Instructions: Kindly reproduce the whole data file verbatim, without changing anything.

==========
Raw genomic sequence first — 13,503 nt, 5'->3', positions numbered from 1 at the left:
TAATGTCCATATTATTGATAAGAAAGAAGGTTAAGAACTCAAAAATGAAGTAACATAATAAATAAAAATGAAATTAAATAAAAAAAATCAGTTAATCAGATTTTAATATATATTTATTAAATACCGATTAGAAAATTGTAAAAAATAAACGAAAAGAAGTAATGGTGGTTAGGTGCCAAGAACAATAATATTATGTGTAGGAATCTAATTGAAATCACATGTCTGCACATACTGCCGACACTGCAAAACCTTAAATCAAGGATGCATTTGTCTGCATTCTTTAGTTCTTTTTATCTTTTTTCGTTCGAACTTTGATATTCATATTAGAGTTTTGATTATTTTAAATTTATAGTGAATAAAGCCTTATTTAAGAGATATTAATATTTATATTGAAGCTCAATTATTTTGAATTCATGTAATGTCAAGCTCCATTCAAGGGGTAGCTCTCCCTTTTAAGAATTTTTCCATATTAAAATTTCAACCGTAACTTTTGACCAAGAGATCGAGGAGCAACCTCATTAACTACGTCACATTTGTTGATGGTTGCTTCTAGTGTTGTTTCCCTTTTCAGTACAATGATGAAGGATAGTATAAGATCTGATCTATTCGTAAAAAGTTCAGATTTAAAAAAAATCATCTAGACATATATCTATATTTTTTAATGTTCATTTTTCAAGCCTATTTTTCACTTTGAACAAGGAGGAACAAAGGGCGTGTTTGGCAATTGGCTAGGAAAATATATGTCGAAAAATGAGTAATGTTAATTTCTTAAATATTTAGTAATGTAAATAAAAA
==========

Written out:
Raw genomic sequence first — 13,503 nt, 5'->3', positions numbered from 1 at the left:
TAATGTCCATATTATTGATAAGAAAGAAGGTTAAGAACTCAAAAATGAAGTAACATAATAAATAAAAATGAAATTAAATAAAAAAAATCAGTTAATCAGATTTTAATATATATTTATTAAATACCGATTAGAAAATTGTAAAAAATAAACGAAAAGAAGTAATGGTGGTTAGGTGCCAAGAACAATAATATTATGTGTAGGAATCTAATTGAAATCACATGTCTGCACATACTGCCGACACTGCAAAACCTTAAATCAAGGATGCATTTGTCTGCATTCTTTAGTTCTTTTTATCTTTTTTCGTTCGAACTTTGATATTCATATTAGAGTTTTGATTATTTTAAATTTATAGTGAATAAAGCCTTATTTAAGAGATATTAATATTTATATTGAAGCTCAATTATTTTGAATTCATGTAATGTCAAGCTCCATTCAAGGGGTAGCTCTCCCTTTTAAGAATTTTTCCATATTAAAATTTCAACCGTAACTTTTGACCAAGAGATCGAGGAGCAACCTCATTAACTACGTCACATTTGTTGATGGTTGCTTCTAGTGTTGTTTCCCTTTTCAGTACAATGATGAAGGATAGTATAAGATCTGATCTATTCGTAAAAAGTTCAGATTTAAAAAAAATCATCTAGACATATATCTATATTTTTTAATGTTCATTTTTCAAGCCTATTTTTCACTTTGAACAAGGAGGAACAAAGGGCGTGTTTGGCAATTGGCTAGGAAAATATATGTCGAAAAATGAGTAATGTTAATTTCTTAAATATTTAGTAATGTAAATAAAAA